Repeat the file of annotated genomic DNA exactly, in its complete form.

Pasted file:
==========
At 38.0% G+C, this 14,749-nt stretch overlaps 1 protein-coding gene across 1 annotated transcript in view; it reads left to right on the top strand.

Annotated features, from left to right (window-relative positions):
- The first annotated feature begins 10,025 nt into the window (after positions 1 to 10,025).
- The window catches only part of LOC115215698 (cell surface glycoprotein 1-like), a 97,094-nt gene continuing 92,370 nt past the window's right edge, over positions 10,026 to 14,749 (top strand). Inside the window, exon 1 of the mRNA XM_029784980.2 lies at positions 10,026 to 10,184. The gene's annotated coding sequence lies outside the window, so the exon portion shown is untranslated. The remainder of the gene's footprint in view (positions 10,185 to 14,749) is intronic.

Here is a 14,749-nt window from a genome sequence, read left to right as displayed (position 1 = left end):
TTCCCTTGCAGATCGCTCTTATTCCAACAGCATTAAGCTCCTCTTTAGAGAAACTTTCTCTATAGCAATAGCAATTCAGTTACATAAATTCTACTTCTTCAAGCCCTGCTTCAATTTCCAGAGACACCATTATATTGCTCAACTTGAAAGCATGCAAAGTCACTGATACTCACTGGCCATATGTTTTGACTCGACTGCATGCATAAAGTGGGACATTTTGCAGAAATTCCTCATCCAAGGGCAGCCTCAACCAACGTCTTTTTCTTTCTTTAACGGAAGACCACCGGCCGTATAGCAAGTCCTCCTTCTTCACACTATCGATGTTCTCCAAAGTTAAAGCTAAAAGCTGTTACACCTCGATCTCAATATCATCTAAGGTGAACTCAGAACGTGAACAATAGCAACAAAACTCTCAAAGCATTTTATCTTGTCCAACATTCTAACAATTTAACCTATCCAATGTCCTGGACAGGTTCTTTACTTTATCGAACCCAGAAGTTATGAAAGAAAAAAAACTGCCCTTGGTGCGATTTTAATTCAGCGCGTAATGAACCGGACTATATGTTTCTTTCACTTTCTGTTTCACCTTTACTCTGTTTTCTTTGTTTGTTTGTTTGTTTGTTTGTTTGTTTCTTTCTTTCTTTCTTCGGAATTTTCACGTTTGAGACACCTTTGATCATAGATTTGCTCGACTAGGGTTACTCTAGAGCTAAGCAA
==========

At 38.0% G+C, this 14,749-nt stretch overlaps 1 protein-coding gene across 1 annotated transcript in view; it reads left to right on the top strand.

Annotated features, from left to right (window-relative positions):
- The first annotated feature begins 10,025 nt into the window (after positions 1 to 10,025).
- The window catches only part of LOC115215698 (cell surface glycoprotein 1-like), a 97,094-nt gene continuing 92,370 nt past the window's right edge, over positions 10,026 to 14,749 (top strand). Inside the window, exon 1 of the mRNA XM_029784980.2 lies at positions 10,026 to 10,184. The gene's annotated coding sequence lies outside the window, so the exon portion shown is untranslated. The remainder of the gene's footprint in view (positions 10,185 to 14,749) is intronic.

Here is a 14,749-nt window from a genome sequence, read left to right as displayed (position 1 = left end):
TTCCCTTGCAGATCGCTCTTATTCCAACAGCATTAAGCTCCTCTTTAGAGAAACTTTCTCTATAGCAATAGCAATTCAGTTACATAAATTCTACTTCTTCAAGCCCTGCTTCAATTTCCAGAGACACCATTATATTGCTCAACTTGAAAGCATGCAAAGTCACTGATACTCACTGGCCATATGTTTTGACTCGACTGCATGCATAAAGTGGGACATTTTGCAGAAATTCCTCATCCAAGGGCAGCCTCAACCAACGTCTTTTTCTTTCTTTAACGGAAGACCACCGGCCGTATAGCAAGTCCTCCTTCTTCACACTATCGATGTTCTCCAAAGTTAAAGCTAAAAGCTGTTACACCTCGATCTCAATATCATCTAAGGTGAACTCAGAACGTGAACAATAGCAACAAAACTCTCAAAGCATTTTATCTTGTCCAACATTCTAACAATTTAACCTATCCAATGTCCTGGACAGGTTCTTTACTTTATCGAACCCAGAAGTTATGAAAGAAAAAAAACTGCCCTTGGTGCGATTTTAATTCAGCGCGTAATGAACCGGACTATATGTTTCTTTCACTTTCTGTTTCACCTTTACTCTGTTTTCTTTGTTTGTTTGTTTGTTTGTTTGTTTGTTTCTTTCTTTCTTTCTTCGGAATTTTCACGTTTGAGACACCTTTGATCATAGATTTGCTCGACTAGGGTTACTCTAGAGCTAAGCAA